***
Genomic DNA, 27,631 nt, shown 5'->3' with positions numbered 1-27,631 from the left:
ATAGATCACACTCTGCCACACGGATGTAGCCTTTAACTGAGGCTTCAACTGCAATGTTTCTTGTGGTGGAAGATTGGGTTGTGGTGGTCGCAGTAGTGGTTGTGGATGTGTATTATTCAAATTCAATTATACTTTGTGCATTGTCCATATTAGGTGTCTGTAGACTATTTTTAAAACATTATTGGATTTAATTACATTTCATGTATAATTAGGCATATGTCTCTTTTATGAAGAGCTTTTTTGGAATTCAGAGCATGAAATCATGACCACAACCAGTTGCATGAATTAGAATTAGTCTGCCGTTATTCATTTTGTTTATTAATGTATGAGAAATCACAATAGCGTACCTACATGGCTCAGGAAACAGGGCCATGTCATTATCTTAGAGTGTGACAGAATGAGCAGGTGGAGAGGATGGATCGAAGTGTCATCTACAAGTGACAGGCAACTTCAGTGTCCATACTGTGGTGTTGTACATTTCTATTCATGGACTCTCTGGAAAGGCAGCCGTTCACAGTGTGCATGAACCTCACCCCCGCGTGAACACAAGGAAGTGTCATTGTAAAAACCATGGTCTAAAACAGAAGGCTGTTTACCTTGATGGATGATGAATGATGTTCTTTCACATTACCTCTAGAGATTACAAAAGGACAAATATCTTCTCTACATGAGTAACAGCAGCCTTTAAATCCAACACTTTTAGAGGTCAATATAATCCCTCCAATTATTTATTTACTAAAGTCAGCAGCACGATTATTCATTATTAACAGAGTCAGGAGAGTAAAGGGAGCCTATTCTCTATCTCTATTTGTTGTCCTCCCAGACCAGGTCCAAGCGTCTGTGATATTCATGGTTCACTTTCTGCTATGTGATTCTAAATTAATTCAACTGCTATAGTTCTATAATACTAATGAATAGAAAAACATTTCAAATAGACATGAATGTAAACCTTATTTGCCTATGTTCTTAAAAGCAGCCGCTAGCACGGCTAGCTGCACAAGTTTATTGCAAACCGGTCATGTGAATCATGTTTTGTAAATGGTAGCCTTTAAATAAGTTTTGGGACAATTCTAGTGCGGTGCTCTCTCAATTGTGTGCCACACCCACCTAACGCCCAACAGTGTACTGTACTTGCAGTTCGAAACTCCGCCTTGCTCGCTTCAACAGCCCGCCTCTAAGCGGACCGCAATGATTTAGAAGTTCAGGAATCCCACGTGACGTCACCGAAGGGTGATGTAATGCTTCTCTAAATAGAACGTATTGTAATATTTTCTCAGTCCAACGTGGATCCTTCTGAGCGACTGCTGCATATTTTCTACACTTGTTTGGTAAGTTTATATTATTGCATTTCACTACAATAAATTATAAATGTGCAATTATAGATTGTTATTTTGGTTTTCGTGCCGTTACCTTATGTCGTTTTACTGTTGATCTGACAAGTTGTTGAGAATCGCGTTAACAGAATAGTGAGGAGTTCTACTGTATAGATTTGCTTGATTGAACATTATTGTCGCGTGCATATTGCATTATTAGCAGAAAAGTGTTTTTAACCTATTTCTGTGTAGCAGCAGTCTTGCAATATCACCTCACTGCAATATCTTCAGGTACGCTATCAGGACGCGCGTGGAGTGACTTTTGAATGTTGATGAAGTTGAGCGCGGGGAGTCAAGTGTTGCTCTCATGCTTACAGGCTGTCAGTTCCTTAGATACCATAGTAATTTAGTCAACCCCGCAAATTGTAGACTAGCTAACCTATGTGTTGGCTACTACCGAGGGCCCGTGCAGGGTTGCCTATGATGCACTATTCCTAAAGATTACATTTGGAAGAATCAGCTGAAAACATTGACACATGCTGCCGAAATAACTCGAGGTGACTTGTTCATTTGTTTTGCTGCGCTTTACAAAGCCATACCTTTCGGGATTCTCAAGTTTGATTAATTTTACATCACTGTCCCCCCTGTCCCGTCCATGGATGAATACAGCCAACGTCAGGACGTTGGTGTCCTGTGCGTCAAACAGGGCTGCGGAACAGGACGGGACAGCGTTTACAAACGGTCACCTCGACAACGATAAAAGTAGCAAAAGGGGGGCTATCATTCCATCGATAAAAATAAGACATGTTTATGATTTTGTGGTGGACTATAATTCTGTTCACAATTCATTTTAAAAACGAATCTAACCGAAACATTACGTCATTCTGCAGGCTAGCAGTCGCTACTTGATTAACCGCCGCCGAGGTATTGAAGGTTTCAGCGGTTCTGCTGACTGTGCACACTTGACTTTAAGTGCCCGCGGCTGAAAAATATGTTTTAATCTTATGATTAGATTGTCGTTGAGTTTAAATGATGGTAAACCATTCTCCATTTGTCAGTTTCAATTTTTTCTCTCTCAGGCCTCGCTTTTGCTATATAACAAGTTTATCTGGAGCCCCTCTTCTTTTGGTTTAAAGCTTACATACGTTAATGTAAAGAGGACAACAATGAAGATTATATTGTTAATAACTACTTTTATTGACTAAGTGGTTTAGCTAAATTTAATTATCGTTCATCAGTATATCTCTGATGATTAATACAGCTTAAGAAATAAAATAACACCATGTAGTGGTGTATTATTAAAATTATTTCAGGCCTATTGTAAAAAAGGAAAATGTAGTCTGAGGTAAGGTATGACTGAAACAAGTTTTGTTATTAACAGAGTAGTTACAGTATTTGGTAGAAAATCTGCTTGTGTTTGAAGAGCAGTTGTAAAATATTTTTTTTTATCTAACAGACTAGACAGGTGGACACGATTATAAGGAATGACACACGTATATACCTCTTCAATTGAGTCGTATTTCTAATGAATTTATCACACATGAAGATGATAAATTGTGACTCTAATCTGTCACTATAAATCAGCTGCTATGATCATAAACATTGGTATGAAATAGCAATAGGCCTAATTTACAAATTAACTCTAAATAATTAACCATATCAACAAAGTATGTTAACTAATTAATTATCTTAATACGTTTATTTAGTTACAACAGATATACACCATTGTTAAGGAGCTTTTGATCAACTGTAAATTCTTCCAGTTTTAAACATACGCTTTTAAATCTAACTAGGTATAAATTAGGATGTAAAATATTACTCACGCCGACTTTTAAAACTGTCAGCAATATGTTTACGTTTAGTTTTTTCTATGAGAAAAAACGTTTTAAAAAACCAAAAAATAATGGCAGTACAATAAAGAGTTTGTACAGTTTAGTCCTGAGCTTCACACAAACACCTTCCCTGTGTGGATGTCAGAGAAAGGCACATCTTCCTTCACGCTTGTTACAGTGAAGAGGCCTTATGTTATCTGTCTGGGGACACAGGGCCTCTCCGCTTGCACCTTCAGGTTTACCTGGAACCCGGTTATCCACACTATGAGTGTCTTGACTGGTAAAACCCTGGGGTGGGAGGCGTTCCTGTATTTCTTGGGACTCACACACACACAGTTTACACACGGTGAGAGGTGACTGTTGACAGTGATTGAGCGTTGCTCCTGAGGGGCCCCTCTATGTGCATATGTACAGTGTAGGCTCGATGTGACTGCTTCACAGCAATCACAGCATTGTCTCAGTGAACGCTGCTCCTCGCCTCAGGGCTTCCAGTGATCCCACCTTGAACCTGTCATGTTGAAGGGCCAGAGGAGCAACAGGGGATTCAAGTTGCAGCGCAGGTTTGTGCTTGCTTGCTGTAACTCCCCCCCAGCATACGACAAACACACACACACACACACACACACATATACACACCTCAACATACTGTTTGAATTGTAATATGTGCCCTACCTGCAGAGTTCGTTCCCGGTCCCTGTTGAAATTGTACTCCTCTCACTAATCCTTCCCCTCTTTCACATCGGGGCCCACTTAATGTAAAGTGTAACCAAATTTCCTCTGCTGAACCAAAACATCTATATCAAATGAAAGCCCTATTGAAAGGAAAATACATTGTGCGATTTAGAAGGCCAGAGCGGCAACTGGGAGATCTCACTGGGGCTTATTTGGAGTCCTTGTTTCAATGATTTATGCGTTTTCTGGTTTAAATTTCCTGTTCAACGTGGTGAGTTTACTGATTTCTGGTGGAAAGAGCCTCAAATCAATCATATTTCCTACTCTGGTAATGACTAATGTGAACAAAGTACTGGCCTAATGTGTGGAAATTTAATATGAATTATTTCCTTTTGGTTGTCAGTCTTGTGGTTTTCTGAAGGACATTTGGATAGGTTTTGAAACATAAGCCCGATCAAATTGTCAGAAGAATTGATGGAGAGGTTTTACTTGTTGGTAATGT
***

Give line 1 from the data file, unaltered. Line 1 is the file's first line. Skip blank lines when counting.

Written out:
Genomic DNA, 27,631 nt, shown 5'->3' with positions numbered 1-27,631 from the left: